Too little pressure and we’ll get ignored. Too much pressure and we’ll get fight-or-flight-type reactivity. Imagine an example: if someone yells at you when you’d’ve been happy to listen to a kind request, you might be mad (fight) or scared (flight) or too startled to know what to do (freeze).
Similarly, too much pressure can scare or anger a horse. If he’s in this state and still complies with our immediate request, he’s in his survival brain. This is not freely-chosen cooperation, and it’s not connection.
The appropriate amount of pressure compels the horse to search for an answer but leaves his options open, so he can figure it out and make a voluntary choice. This is the sweet spot of learning and relationship-building.
When we make a request of the horse, he can do one of three things: ignore, resist or cooperate. Herein lies one of the most powerful insights of the work: resistance is not necessarily bad. It means he’s trying to find an answer.
If he tries some wrong answers, we just keep the pressure the same. In order to do so, we need to stay calm and maintain control of our body energy, which can be hard to do when we’re not getting what we want. (Master horsewoman Sarah Dawson described this phenomenon during foal training: “I have to be careful I don’t take offense to any of the wrong answers he tries. He’s just trying to figure it out.”) We need self-awareness and self-regulation in order to succeed at this step.
[caption id="attachment_21059" align="alignright" width="300"] (Photo: Debi Bishop)[/caption]
So, what does all this look like in the round pen?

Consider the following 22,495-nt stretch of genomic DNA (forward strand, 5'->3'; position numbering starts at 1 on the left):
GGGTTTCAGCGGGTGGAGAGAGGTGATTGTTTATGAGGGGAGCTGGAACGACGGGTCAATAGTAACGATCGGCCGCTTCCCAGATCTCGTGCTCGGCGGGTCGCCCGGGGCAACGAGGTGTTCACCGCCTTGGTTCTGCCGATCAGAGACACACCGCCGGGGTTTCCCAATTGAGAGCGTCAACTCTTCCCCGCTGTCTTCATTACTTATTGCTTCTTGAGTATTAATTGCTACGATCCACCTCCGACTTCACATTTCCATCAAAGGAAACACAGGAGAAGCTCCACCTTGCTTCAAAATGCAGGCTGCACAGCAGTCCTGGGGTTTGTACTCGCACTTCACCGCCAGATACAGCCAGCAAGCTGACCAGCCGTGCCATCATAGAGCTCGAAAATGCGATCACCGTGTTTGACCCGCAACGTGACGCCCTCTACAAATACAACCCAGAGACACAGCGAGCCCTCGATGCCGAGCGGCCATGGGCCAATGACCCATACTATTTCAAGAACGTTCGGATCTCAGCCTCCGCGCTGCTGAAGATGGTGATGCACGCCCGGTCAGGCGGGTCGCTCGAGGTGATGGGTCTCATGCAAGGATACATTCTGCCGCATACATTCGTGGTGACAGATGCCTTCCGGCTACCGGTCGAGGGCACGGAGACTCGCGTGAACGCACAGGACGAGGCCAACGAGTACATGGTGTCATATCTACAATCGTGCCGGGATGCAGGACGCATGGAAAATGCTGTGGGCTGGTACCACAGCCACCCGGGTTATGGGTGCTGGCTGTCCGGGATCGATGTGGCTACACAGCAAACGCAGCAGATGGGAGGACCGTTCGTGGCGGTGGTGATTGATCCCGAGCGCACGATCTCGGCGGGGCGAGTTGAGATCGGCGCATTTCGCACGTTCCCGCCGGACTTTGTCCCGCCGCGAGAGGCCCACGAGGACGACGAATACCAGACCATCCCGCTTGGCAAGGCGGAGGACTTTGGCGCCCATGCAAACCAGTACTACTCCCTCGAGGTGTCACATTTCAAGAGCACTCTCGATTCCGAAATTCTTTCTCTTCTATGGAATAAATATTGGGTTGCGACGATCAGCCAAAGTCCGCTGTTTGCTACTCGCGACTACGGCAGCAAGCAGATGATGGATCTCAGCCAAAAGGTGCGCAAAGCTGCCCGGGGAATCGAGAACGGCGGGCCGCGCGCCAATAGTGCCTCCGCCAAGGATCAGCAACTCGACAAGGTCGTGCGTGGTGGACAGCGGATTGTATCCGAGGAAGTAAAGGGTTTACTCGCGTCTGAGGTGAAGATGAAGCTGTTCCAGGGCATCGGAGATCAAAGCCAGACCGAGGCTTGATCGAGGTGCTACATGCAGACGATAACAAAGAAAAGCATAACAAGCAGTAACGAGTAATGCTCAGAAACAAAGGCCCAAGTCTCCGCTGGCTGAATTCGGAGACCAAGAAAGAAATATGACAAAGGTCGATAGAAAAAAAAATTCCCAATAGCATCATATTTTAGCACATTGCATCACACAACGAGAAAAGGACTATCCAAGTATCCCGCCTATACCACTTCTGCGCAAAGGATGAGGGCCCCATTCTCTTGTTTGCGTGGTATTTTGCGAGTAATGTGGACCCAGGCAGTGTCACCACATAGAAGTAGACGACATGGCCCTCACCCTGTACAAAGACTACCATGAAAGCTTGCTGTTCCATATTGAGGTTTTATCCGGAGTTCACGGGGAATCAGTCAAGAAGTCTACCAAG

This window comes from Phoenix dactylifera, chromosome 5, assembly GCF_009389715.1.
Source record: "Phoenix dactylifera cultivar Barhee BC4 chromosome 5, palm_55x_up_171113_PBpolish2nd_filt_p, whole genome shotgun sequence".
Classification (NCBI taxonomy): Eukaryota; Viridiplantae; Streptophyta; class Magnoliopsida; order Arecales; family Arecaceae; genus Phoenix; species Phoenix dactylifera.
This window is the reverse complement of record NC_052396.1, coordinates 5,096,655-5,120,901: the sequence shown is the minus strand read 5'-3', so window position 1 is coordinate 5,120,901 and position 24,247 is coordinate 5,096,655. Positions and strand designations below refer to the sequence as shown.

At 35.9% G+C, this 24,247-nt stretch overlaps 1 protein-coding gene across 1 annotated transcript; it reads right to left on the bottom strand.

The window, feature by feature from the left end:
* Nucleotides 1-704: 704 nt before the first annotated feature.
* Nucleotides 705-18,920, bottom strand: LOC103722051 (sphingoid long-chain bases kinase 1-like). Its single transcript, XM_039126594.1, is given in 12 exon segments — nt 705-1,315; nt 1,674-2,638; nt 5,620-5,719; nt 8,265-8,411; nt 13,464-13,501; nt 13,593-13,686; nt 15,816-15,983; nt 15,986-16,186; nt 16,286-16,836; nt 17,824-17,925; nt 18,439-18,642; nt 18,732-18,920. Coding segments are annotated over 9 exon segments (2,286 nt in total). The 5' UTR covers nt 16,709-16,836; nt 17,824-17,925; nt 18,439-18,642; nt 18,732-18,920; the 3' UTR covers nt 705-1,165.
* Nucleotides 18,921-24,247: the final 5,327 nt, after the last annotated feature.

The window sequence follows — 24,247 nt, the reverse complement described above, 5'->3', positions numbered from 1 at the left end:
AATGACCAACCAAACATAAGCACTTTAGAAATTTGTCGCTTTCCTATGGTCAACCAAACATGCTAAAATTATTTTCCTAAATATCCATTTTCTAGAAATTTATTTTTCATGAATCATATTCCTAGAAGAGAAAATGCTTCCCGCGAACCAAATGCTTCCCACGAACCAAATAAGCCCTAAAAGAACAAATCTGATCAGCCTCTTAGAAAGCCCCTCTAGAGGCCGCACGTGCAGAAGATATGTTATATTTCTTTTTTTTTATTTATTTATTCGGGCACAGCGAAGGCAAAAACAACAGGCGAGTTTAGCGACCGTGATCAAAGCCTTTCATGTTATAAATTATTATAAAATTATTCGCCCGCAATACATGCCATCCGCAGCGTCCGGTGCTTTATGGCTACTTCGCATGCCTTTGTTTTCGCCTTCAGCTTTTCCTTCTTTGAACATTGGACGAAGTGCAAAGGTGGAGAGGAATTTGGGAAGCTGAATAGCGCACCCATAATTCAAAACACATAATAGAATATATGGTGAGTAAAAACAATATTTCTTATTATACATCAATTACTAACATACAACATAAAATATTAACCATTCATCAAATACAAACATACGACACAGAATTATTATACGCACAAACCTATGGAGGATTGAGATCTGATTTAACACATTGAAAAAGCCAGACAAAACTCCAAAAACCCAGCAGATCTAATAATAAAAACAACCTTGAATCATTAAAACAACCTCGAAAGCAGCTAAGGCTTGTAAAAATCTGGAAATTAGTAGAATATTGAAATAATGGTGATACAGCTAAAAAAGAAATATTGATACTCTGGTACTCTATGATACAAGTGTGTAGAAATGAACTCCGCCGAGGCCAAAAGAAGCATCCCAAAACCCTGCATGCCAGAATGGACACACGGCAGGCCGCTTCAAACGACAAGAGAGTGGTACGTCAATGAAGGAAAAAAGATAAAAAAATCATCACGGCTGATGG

With the horse lose in the pen, we apply pressure by raising the energy of our body and directing that energy—movement, sound, internal state—toward the horse.
We might lift our arm or swing a rope; cluck or make other sounds; walk more energetically or, at the extreme end, stomp our feet. Depending on the sensitivity of the horse, we could get a response from just a small shift in our energy. The specific direction of our energy is crucial, beginning with the direction of our gaze.
And an important note: we need to learn to raise our energy while maintaining a state of calm. Energy and agitation are not the same thing.
In the following series of photos, I’m working with Cruz on attachment, which is a central part of the method. In this case, attachment means I’m asking him to follow me. Here’s what to look for:
To ask Cruz for attachment, I apply pressure to his hindquarters. (Another difference from typical horse training, which drives the horse forward from the hindquarters. Here, to ask him to move forward I’d apply pressure near the girth region, where my leg would be if I were riding.) To begin with the least amount of pressure, I simply look at his hindquarters, with my torso pointing toward that part of his body. If necessary, I can increase my body energy and movement from there.
I want him to turn his attention toward me and begin to move in my direction, so those are the things I reward by releasing pressure—specifically, by lowering my body energy/movement/gestures, backing away, softening my voice, or actually turning and walking away. I don’t reward submissive gestures like dropping his head and licking his lips. If he does those things after I’ve released the pressure, that’s all right; it’s a sign of relaxation (along with yawning, sighing or snorting in that particular relaxed horsey way). But if he does those things in response to pressure, it’s a reflexive, lower-brain attempt at submission, which we don’t want.